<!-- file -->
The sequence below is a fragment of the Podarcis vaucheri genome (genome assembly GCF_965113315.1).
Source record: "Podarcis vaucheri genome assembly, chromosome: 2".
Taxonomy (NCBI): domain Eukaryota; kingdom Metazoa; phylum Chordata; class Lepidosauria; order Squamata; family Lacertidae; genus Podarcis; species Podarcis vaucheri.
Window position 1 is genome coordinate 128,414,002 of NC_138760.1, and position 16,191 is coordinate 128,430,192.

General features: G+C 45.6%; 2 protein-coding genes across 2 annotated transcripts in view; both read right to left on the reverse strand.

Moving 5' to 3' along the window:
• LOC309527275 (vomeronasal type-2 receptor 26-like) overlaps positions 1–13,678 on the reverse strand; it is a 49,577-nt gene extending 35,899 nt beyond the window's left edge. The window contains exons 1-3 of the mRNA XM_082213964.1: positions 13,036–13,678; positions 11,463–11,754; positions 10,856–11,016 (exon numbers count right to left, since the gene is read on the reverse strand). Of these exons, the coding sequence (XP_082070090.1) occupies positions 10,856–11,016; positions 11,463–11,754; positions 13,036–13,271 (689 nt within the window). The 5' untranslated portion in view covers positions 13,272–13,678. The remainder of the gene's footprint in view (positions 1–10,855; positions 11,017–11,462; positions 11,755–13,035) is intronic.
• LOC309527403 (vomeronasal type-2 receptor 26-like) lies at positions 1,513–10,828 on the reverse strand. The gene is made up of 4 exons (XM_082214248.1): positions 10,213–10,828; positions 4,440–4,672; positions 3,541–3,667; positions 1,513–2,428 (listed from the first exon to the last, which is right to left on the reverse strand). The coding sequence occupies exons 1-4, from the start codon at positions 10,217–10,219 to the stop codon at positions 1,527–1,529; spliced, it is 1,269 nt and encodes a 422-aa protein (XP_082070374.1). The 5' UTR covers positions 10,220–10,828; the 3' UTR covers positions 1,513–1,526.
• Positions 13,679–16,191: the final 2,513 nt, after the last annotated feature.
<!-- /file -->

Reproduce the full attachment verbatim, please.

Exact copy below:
The sequence below is a fragment of the Podarcis vaucheri genome (genome assembly GCF_965113315.1).
Source record: "Podarcis vaucheri genome assembly, chromosome: 2".
Taxonomy (NCBI): domain Eukaryota; kingdom Metazoa; phylum Chordata; class Lepidosauria; order Squamata; family Lacertidae; genus Podarcis; species Podarcis vaucheri.
Window position 1 is genome coordinate 128,414,002 of NC_138760.1, and position 16,191 is coordinate 128,430,192.

General features: G+C 45.6%; 2 protein-coding genes across 2 annotated transcripts in view; both read right to left on the reverse strand.

Moving 5' to 3' along the window:
• LOC309527275 (vomeronasal type-2 receptor 26-like) overlaps positions 1–13,678 on the reverse strand; it is a 49,577-nt gene extending 35,899 nt beyond the window's left edge. The window contains exons 1-3 of the mRNA XM_082213964.1: positions 13,036–13,678; positions 11,463–11,754; positions 10,856–11,016 (exon numbers count right to left, since the gene is read on the reverse strand). Of these exons, the coding sequence (XP_082070090.1) occupies positions 10,856–11,016; positions 11,463–11,754; positions 13,036–13,271 (689 nt within the window). The 5' untranslated portion in view covers positions 13,272–13,678. The remainder of the gene's footprint in view (positions 1–10,855; positions 11,017–11,462; positions 11,755–13,035) is intronic.
• LOC309527403 (vomeronasal type-2 receptor 26-like) lies at positions 1,513–10,828 on the reverse strand. The gene is made up of 4 exons (XM_082214248.1): positions 10,213–10,828; positions 4,440–4,672; positions 3,541–3,667; positions 1,513–2,428 (listed from the first exon to the last, which is right to left on the reverse strand). The coding sequence occupies exons 1-4, from the start codon at positions 10,217–10,219 to the stop codon at positions 1,527–1,529; spliced, it is 1,269 nt and encodes a 422-aa protein (XP_082070374.1). The 5' UTR covers positions 10,220–10,828; the 3' UTR covers positions 1,513–1,526.
• Positions 13,679–16,191: the final 2,513 nt, after the last annotated feature.